Roman Government


Western Civilization is forever indebted to the people of ancient Greece and Rome. Among the numerous contributions these societies made are in the fields of art, literature and philosophy; however, perhaps their greatest gift to future generations was the modern perception of government. The contemporary idea of democracy, while borne out of the political struggles in the city of Athens, came to fruition in the Roman Republic, surviving, despite the constant interference of the emperor, through the Roman Empire. Although the present definition of democracy has changed considerably, one must still recognize its early evolution in that eternal city, Rome.

More about: Roman Government


  • 753 BCE
    The legendary founding date of Rome.
  • 750 BCE - 510 BCE
    The (semi-mythological) seven kings of Rome: Romulus, Numa Pompilius, Tulus Hostilius, Ancus Marcius, Lucius Tarquinius Priscus, Servius Tullius, Lucius Tarquinius Superbus.
  • 509 BCE
    Foundation of the Roman Republic.
  • 494 BCE
    Traditional date the office of the tribuni plebis is created in Rome.
  • 450 BCE
    The number of Roman quaestors is increased to four and made open to plebians.
  • 450 BCE
    The laws of the 'Twelve Tables', the basis of Roman law, are compiled.
  • 449 BCE
    The Valerio-Horatian Laws establishes the tribal assemblies in Rome.
  • 443 BCE
    The position of censor is created in Rome.
  • c. 440 BCE
    Roman quaestors are chosen by the assembly rather than the consuls.
  • 367 BCE
    Law passed enabling Roman plebians to become consuls.
  • 367 BCE
    Position of aedile curule added for the patricians of Rome.
  • 367 BCE
    The Licino-Sextian rogations establish the office a third praetor; the original two are renamed consuls.
  • 366 BCE
    First Roman plebian consul named.
  • 339 BCE
    The leges Publilae decrees that one of Rome's two censors must be a plebeian.
  • c. 287 BCE
    The Lex Hotensia states that laws passed in Rome by the Concilium Plebis are binding to all people, even patricians.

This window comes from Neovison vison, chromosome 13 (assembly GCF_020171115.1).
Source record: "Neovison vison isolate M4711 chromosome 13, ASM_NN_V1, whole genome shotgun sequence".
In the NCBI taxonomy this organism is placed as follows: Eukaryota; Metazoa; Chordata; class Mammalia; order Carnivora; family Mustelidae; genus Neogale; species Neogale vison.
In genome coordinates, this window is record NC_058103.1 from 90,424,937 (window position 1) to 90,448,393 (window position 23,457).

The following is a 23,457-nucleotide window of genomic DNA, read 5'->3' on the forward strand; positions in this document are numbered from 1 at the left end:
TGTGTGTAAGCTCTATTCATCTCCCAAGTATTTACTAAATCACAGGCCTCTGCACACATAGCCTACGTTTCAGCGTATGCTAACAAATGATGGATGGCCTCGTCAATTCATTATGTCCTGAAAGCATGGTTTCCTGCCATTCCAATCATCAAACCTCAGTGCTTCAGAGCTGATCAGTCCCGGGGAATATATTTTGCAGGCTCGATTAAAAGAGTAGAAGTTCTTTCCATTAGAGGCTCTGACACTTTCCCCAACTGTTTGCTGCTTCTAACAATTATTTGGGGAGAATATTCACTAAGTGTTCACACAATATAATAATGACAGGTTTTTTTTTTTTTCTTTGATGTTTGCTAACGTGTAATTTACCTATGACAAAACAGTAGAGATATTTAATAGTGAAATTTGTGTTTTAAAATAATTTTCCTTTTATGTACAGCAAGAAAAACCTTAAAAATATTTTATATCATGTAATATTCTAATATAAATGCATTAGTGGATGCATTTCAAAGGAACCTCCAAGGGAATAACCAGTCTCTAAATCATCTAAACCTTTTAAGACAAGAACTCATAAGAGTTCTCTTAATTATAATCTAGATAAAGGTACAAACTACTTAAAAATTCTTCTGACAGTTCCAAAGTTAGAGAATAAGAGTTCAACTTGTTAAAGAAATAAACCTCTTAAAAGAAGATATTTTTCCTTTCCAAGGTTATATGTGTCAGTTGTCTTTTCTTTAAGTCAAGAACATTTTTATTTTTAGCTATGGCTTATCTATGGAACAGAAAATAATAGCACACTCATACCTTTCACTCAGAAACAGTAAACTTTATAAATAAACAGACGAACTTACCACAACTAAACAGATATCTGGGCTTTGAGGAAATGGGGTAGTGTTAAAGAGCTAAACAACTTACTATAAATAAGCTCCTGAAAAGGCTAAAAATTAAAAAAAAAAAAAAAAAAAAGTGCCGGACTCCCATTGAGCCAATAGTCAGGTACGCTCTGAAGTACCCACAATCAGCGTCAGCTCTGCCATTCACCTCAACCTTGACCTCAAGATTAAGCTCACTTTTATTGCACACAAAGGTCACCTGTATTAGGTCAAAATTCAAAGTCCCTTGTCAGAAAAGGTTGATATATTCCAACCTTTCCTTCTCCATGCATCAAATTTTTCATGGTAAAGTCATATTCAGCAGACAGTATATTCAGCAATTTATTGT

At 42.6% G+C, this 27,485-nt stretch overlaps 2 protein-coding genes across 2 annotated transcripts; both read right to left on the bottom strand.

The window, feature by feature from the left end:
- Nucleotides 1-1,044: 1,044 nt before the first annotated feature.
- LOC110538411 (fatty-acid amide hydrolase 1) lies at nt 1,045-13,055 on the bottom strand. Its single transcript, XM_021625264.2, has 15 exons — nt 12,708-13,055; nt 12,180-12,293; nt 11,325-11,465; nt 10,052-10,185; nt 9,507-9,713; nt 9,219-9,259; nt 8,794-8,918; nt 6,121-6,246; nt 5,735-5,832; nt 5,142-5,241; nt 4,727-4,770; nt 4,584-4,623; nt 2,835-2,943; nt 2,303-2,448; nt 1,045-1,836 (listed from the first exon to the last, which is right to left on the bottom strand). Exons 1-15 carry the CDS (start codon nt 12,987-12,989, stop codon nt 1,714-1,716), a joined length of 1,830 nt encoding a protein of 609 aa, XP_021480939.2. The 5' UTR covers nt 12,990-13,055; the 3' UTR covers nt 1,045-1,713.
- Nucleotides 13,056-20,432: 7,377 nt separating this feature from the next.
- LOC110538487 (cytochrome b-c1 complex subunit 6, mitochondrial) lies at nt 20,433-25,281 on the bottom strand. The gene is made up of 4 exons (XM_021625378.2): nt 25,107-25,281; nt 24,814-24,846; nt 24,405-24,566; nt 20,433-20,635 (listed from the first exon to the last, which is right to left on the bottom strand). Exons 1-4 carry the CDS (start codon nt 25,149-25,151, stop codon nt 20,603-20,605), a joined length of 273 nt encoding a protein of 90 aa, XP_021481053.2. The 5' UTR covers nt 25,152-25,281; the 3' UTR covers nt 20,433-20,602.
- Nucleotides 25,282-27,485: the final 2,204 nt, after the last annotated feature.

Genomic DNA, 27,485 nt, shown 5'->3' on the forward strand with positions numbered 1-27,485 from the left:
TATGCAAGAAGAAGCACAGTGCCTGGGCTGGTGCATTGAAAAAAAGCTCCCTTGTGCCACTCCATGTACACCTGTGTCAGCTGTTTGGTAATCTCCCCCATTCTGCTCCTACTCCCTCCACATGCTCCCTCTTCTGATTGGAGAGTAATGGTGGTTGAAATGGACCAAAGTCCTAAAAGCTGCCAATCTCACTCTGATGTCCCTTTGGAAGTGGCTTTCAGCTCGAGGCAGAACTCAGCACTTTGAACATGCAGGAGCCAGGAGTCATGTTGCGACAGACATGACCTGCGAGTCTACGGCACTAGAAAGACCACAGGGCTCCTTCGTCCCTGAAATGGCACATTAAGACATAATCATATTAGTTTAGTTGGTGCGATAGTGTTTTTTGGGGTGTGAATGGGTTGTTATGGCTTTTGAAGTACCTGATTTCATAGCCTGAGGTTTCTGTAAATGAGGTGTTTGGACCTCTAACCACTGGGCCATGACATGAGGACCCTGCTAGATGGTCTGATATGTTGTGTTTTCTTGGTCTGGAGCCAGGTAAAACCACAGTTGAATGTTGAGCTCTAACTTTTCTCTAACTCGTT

• 180 BCE
    The Lex Villia Annalis sets the minimum age of each magistracy in the Roman government.
  • 131 BCE
    Two plebeians hold the two positions of censor for the first time in Rome.
  • 106 BCE
    Roman statesman and orator Cicero is born.
  • 12 Jul 100 BCE - 15 Mar 44 BCE
    Life of Gaius Julius Caesar, founder of the Roman Empire.
  • 81 BCE
    Sulla significantly curbs the powers of the Roman tribuni plebis.
  • 70 BCE
    Pompey and Crassus are made consuls.
  • 70 BCE
    The powers of the tribuni plebis in Rome are reinstated.
  • 65 BCE
    Julius Caesar becomes aedile curule in Rome.
  • 60 BCE - 53 BCE
    First Triumvirate' between Caesar, Pompey and Crassus.
  • 55 BCE
    Marcus Licinius Crassus is made consul for the second time and departs on campaign in Parthia.
  • 44 BCE
    Caesar becomes dictator for life. On the 'Ides of March' (15th) he is killed by conspirators including Brutus and Cassius. Octavian, son of Caesars niece Atia, is posthumously adopted as his heir.
  • 43 BCE - 36 BCE
    Second Triumvirate: Antony, Octavian, and Lepidus (official approval by the Roman Senate). Mass proscriptions including Cicero.
  • 43 BCE
    Roman statesman and orator Cicero dies.
  • 42 BCE
    Octavian and Antony defeat Republicans under Brutus and Cassius at the Battle of Philippi (Greece).
  • 27 BCE
    Octavian is given extraordinary powers and the name Augustus by the Roman Senate.
  • c. 23 BCE
    Augustus takes over most of the powers of the tribuni plebis.
  • 22 BCE
    The last censor is elected in Rome.
  • 68 CE - 69 CE
    Year of the Four Emperors: Civil war in Rome.
  • 212 CE
    Roman citizenship granted to all inhabitants of the empire.
  • 285 CE
    The Roman empire is split into the Western and Eastern Roman empires.